The glove fits

According to the Daily Caller, “Rep. Henry Waxman demanded that AT&T, Verizon, Caterpillar, and Deere & Co. justify their claims about the ‘costs the companies plan to book related to the new health-care law.’ ” According to Business Week, “Dallas-based AT&T said in a regulatory filing yesterday it would record $1 billion of costs, the most of any U.S. company so far. AT&T previously received a tax-free benefit from the government to subsidize health-care costs for retirees. Under the new bill, AT&T will no longer be able to deduct that subsidy.”

Republicans on the House Ways and Means Committee put out a couple of fun facts about the terrible impact this legislation will have on job creation.

For example, leading corporations are already preparing for the big hit they are going to take to their bottom line from this bill. 3M will face $90 million, ATT will face a billion, Caterpillar will face $100 billion, Medtronics will face up to $200 million and Prudential will face $100 million. Those are dollars that won’t go into creating jobs.

The healthcare measure will also do nothing to help small-business owners deal with increasing healthcare costs. In fact, the Congressional Budget Office (CBO) says that those costs will continue to increase. Worse, the provision that is meant to help really small businesses deal with increased healthcare costs with a small-business tax credit doesn’t work for firms with 25 employees. And those are the businesses that probably can afford to hire workers.

This healthcare tax credit gives a perverse incentive to keep wages low. If the average salary for an employee is $25,000, they qualify for the credit. But if the average salary exceeds $50,000, they don’t. The nonpartisan CBO estimates that 88 percent of those who work in the small-group market (insurance sold to small businesses with 50 or fewer employees) will be employed by firms that will not receive any tax credits under the Democrats’ legislation.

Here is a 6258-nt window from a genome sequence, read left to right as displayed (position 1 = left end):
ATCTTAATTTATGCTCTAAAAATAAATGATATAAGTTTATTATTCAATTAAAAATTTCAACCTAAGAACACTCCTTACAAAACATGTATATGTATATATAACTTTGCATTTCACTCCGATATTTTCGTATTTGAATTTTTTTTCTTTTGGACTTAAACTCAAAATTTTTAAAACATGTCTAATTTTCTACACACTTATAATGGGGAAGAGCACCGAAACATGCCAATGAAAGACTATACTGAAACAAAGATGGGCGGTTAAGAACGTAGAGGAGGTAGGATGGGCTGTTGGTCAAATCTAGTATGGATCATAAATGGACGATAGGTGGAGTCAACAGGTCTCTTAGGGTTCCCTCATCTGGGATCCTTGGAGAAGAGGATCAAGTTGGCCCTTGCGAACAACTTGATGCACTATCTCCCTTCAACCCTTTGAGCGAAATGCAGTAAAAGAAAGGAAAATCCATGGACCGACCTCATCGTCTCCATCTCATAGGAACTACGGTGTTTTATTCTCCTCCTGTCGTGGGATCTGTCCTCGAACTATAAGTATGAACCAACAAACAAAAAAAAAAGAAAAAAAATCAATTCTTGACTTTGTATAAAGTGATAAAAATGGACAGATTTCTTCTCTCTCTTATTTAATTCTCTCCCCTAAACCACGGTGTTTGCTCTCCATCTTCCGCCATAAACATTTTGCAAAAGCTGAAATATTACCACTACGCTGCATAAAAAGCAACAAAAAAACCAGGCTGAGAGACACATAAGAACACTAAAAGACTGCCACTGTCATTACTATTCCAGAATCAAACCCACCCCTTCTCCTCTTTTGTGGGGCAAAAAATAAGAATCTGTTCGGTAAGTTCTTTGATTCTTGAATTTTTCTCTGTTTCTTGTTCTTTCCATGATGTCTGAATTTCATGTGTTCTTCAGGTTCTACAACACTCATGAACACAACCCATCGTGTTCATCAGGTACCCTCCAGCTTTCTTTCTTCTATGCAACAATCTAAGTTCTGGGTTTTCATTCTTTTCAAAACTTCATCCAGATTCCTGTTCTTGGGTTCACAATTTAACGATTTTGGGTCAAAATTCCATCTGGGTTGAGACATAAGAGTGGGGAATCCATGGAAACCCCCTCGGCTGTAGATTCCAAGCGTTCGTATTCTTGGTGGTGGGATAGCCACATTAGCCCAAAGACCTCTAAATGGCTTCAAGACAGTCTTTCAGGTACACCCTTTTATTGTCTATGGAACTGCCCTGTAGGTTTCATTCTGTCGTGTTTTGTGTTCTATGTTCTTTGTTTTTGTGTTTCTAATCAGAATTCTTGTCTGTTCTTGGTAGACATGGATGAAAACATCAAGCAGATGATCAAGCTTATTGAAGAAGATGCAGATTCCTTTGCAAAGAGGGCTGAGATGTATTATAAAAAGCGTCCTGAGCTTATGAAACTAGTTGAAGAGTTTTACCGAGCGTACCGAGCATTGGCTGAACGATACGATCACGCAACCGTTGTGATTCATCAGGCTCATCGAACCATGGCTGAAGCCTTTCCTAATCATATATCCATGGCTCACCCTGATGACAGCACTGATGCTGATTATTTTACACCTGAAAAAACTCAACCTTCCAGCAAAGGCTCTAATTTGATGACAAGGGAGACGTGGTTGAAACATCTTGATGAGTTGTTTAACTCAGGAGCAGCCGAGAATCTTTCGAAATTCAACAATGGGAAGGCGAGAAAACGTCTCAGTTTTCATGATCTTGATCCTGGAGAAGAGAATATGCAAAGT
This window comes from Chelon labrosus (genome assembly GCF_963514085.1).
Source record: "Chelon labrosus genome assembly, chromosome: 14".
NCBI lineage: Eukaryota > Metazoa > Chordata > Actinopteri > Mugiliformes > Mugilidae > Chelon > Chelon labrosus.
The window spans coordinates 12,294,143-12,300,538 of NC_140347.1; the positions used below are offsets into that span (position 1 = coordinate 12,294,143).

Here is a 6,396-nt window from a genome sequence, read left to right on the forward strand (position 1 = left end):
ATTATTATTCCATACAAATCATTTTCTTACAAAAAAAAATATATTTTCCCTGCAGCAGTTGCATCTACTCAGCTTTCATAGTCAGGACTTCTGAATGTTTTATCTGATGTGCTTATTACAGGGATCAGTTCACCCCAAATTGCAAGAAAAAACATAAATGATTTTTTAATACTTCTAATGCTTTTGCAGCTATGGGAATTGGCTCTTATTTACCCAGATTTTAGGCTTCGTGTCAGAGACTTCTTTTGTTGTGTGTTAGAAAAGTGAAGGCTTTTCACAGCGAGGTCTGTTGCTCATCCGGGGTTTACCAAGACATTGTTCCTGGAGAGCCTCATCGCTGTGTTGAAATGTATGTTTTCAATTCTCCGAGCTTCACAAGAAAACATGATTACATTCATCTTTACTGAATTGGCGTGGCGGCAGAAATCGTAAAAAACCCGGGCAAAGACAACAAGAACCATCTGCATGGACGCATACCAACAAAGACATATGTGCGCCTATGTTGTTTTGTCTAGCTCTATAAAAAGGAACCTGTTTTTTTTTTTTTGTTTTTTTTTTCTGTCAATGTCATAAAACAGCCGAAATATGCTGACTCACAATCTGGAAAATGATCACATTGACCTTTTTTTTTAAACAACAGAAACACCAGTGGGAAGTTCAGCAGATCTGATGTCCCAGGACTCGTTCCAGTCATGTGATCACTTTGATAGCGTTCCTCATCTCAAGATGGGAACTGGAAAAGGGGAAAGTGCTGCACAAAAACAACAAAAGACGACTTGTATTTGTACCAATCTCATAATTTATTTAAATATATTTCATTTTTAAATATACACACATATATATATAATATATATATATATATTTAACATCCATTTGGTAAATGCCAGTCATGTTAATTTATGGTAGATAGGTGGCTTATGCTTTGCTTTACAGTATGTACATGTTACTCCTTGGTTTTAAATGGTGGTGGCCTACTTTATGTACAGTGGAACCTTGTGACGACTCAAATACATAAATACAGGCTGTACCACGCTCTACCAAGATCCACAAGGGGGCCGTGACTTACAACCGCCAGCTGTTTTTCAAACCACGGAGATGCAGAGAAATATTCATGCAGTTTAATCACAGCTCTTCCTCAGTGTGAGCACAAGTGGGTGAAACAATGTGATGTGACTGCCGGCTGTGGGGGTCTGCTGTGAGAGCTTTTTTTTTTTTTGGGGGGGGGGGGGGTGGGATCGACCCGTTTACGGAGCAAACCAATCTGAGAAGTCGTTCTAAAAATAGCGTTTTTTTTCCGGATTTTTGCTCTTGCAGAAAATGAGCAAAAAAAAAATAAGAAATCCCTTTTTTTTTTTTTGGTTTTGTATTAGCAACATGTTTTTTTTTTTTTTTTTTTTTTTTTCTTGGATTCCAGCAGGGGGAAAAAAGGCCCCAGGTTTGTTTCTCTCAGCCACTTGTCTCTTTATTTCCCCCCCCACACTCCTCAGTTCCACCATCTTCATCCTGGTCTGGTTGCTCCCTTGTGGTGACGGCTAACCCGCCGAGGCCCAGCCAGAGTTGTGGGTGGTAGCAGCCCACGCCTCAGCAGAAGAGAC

According to the National Federation of Independent Business, “The businesses most likely to see the tax increase are those that employ between 20 to 200 workers. These businesses account for more than one-quarter of the American workforce.”

The bill also encourages growing small businesses to hire only part-time workers. Under the Democrats’ employer mandate, which includes new taxes based on the number of full-time equivalent employees, only businesses with more than 50 employees are subject to the new taxes. However, part-time employees offer a way to avoid exceeding this threshold. For example, a growing small business could add several part-time employees, and as long their total hours do not exceed 120 per month, these part-time employees do not count towards the 50-employee threshold. 
 

Does this sound like a plan to kill jobs to you?

It was Johnnie Cochrane who said that if the glove doesn’t fit, you must acquit.

But what if the glove does fit?


Visit www.thefeeherytheory.com.